MOSCOW —A new Russian intercontinental ballistic missile is capable of carrying several hypersonic weapons, a senior Russian military officer said Sunday.
Col. Gen. Sergei Karakayev, the commander of the Russian military’s Strategic Missile Forces, said in televised remarks that the new Sarmat ICBM is designed to carry several Avangard hypersonic glide vehicles.
Russia’s Defense Ministry said the Sarmat was test-fired for the first time Wednesday from the Plesetsk launch facility in northern Russia and its practice warheads have successfully reached mock targets on the Kura firing range on the far eastern Kamchatka Peninsula.
The test launch came amid soaring tensions between Moscow and the West over the Russian military action in Ukraine and underlines the Kremlin’s emphasis on the country’s nuclear forces.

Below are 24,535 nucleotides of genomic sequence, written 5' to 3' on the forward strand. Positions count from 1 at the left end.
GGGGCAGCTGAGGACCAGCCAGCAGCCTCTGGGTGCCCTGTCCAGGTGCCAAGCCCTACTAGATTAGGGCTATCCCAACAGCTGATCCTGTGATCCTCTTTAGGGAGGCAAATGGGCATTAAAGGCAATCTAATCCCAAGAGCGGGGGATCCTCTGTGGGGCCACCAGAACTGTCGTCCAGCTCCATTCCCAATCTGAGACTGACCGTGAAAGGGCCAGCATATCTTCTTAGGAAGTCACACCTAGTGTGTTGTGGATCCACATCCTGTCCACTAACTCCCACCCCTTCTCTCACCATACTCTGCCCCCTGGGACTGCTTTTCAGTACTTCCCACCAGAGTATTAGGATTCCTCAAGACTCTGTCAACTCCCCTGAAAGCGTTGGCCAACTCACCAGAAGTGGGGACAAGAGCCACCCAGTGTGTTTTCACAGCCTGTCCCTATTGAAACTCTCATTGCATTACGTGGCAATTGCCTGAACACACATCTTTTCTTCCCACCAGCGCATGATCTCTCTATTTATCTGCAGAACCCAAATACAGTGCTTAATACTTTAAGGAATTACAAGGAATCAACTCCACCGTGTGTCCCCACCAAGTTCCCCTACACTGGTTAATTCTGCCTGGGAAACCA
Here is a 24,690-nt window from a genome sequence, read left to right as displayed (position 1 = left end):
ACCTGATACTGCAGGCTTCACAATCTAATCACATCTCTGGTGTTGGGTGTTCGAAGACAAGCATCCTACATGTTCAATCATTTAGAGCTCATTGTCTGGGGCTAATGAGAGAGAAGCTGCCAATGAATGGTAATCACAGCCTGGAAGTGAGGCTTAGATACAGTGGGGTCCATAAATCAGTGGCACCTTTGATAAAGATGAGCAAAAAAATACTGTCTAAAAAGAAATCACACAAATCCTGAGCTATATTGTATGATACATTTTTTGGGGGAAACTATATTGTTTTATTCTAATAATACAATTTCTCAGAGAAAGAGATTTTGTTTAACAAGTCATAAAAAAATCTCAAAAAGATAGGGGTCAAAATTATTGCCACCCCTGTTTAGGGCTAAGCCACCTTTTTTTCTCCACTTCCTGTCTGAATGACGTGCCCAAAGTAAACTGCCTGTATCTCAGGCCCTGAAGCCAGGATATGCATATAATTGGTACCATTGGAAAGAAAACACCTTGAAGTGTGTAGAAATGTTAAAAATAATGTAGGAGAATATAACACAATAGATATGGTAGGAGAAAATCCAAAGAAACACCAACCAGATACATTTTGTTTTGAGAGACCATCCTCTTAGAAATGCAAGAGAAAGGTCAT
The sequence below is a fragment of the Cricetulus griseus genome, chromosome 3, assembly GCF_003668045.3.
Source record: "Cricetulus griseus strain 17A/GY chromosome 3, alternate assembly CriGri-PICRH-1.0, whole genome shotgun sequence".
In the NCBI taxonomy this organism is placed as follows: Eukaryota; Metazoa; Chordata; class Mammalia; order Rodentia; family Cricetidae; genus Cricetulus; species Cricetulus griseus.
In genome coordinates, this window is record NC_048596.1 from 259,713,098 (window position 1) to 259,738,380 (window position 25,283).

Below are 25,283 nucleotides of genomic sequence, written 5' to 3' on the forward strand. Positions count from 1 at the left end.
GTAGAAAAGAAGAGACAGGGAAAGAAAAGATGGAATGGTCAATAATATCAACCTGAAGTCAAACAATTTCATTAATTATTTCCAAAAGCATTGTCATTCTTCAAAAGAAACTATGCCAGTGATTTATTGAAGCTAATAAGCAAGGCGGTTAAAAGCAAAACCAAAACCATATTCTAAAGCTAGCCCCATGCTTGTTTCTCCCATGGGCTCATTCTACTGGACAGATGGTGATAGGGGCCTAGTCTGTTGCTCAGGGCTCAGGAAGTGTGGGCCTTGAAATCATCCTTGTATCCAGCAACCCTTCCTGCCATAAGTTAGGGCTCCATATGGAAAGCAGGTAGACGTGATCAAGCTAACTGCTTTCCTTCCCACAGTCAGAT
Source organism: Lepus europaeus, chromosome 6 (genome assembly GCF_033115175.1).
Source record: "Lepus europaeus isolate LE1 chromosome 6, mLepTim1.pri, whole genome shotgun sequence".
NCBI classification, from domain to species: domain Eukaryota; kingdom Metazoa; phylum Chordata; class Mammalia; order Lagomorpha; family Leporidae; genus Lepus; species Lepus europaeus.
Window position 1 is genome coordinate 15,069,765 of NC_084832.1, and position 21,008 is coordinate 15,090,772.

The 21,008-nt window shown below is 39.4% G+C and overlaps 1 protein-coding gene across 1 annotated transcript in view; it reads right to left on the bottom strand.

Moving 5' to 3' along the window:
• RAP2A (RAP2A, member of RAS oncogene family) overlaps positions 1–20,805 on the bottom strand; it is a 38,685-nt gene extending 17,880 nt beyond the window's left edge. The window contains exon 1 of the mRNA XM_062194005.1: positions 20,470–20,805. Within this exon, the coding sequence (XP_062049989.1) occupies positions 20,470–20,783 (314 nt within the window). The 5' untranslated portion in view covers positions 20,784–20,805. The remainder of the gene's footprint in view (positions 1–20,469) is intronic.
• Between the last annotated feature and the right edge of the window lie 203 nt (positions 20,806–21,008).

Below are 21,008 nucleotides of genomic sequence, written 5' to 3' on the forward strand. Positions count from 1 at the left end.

Russian President Vladimir Putin hailed the Sarmat launch as a major achievement, claiming that the new missile has no foreign equivalent and is capable of penetrating any prospective missile defense.
“This really unique weapon will strengthen the combat potential of our armed forces, reliably ensure Russia’s security from external threats and make those, who in the heat of frantic aggressive rhetoric try to threaten our country, think twice,” Putin said Wednesday.
The Sarmat is a heavy missile that has been under development for several years to replace the Soviet-made Voyevoda, which was code-named Satan by the West and forms the core of Russia’s nuclear deterrent.
The military has said that the Avangard is capable of flying 27 times faster than the speed of sound and making sharp maneuvers on its way to target to dodge the enemy’s missile shield.
In anticipation of the deployment of the Sarmat, the new hypersonic vehicle has been fitted to the existing Soviet-built ICBMs, and the first unit armed with the Avangard entered duty in December 2019.
The director and the designer-in-chief of the Makeyev missile-maker that developed the Sarmat, Vladimir Degtyar, said in televised remarks that its range allows it to fly along any trajectory across north or south poles to hit any target around the world.
Copyright © 2022 The Washington Times, LLC.